The politics of blame in the UK’s relationship with the EU
Paul Copeland (Queen Mary University London)
During the 2016 UK referendum campaign on UK membership of the EU the slogan ‘take back control’ became the dominant message of Vote Leave. ‘Take back control’ is arguably one of the most successful electoral slogans since New Labour’s 1997 electoral manifesto ‘because Britain deserves better’. While ‘taking back control’ is specific regarding the consequences of voting leave, it’s sufficiently broad to encompass a wide range of policy issues.
By far two of the most common themes to be mentioned under the slogan by Vote Leave refer to: 1) immigration and borders; and (2) ‘our money’, the latter referring to the UK’s contribution to the EU budget. While at first these two issues appear to be distinctively separate, the populist-right both during the campaign and since, have been able to link both issues in a clever but misleading way.
Austerity provided the political and economic context in which Vote Leave was able to craft its argument. Since 2010 UK governments have attempted to reduce government spending and national debt by savage cuts to the public sector and the welfare state. These cuts have disproportionately affected those on the lowest incomes. The now infamous Brexit Bus used by Vote Leave claimed membership of the EU cost UK taxpayers £350 million per week. While this claim is inaccurate (official estimates put this at £250 million), the argument that this money could be spent on the NHS or other public services resonated well with large parts of the electorate who have seen deep cuts to government spending.
However, while £250 million per week appears to be a large sum of money, the UK’s contribution to the EU budget represents 0.7 % of UK government expenditure – the lowest proportion of any category. The largest share is spent on social protection excluding pensions (23.8 %), followed by healthcare (19.9%) and pensions (12.8 per cent).
In the grand scheme of things, redirecting the UK’s contribution of the EU budget to spend on domestic policy is unlikely to have the positive step-change that was implied during the referendum campaign. In the context of UK government spending, the contribution to the EU’s budget is a relatively small amount.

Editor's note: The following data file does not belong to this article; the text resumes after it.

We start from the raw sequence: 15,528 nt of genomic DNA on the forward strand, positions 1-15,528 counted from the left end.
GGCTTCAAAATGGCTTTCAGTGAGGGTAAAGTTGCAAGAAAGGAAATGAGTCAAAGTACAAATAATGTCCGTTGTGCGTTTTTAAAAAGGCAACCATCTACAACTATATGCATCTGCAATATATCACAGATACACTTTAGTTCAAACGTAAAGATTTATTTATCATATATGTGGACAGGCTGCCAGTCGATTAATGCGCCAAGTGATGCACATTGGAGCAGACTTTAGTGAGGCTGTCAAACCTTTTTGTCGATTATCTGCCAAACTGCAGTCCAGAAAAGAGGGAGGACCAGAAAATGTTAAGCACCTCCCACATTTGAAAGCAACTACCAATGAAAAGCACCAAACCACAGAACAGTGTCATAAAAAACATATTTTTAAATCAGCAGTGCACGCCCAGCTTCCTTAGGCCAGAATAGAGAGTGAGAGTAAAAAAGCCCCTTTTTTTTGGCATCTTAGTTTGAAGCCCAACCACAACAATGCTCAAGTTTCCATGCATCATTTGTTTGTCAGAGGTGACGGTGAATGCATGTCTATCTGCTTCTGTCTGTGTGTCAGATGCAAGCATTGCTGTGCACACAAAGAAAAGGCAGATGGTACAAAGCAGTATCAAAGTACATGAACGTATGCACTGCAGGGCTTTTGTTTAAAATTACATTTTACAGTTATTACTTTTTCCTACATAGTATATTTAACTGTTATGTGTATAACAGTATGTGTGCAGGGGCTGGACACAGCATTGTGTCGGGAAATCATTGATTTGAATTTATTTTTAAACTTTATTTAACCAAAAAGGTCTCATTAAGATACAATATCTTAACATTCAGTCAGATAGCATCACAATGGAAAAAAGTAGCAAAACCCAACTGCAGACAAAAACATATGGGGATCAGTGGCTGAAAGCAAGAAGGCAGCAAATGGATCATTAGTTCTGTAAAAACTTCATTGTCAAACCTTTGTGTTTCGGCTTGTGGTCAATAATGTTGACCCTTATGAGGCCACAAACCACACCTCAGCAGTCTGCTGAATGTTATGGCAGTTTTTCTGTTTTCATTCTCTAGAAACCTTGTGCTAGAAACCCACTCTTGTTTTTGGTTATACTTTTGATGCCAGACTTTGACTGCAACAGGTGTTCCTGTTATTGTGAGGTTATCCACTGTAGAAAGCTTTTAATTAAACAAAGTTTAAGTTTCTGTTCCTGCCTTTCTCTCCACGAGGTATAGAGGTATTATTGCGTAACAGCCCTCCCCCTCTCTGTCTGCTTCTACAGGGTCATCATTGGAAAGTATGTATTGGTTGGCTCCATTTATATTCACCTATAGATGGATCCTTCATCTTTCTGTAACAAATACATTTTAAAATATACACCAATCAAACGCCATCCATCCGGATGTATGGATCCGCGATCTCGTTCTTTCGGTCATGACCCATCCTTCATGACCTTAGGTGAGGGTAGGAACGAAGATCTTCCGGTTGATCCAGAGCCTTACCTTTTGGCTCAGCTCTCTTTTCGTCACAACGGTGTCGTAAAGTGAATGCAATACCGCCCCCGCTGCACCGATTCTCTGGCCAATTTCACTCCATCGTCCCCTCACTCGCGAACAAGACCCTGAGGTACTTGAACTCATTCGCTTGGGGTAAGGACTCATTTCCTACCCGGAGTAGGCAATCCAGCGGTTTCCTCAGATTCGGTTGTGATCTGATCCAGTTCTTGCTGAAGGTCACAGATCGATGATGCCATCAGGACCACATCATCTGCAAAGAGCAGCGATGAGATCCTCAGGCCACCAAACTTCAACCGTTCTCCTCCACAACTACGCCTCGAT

The second prominent issue, immigration and the control of UK borders, is again less clear cut. As readers of this piece will be aware, approximately only half of migrants to the UK come from within the EU. Vote Leave was able to claim that as a result of EU membership, immigration into the UK was uncontrollable. EU migrants were not only taking jobs and homes from Brits, but it was also argued that they were using scarce public services such as the NHS and school places for their children.
Restricting EU migration, which membership of the EU does not allow, would therefore relieve pressure on public services – public services that have suffered under austerity, not money being diverted into the EU’s budget or being used by EU migrants. As EU migrants to the UK are often young and in work, their contribution to public finances in the form of taxes and access to the welfare state is more likely to be positive than negative.
Vote Leave therefore found a scapegoat in the form of UK membership of the EU to take the blame for austerity and this helped Brexiteers to their marginal victory in June 2016. Given that a considerable number of those in the Vote Leave campaign were supporters of austerity, this is an impressive act of political double-speak.
For some voters this trick worked. But what the situation reveals is that post-Brexit, Brexiteers may aim to replace EU migration with migration from outside the EU. In reality, the UK economy needs migrant works to plug gaps in labour supply and this is true regardless of the skill level we’re talking about. Migration underpins the UK’s economy and unless Britain were to radically transform – which no Brexiteer has really mentioned – migration remains important for future growth and jobs. There are an estimated 75,000 – 100,000 job vacancies in the NHS alone.
Since the referendum the political double-speak around immigration has continued as current and previous Home Secretaries, as well as Prime Ministers, have promised an Australian points-based immigration system. Note that such a system does not preclude a reduction of immigration, a points based system can be designed in an infinite number of ways. While the threshold for entry could be 100 points today, tomorrow this could easily shift to 80 points. How those points are accrued can also change.
Meanwhile, the current Home Secretary, Priti Patel, has suggested the government will increase the earnings threshold of migrant workers to £36,000. Not only would this leave 10,000s of NHS vacancies empty, but it seems to make the idea of a points-based immigration system unnecessary.
Blaming other people for the failings of government policy and political incompetence has become a mainstay of current UK politics. Until the electorate is willing or able to listen to the truth, this depressing situation will continue and the wrong groups of individuals will take the blame for the failings of others.
The views expressed in this article reflect the position of the author and not necessarily the one of the Brexit Institute Blog
Paul Copeland is Senior Lecturer in Public Policy at the School of Politics and International Relations, Queen Mary University London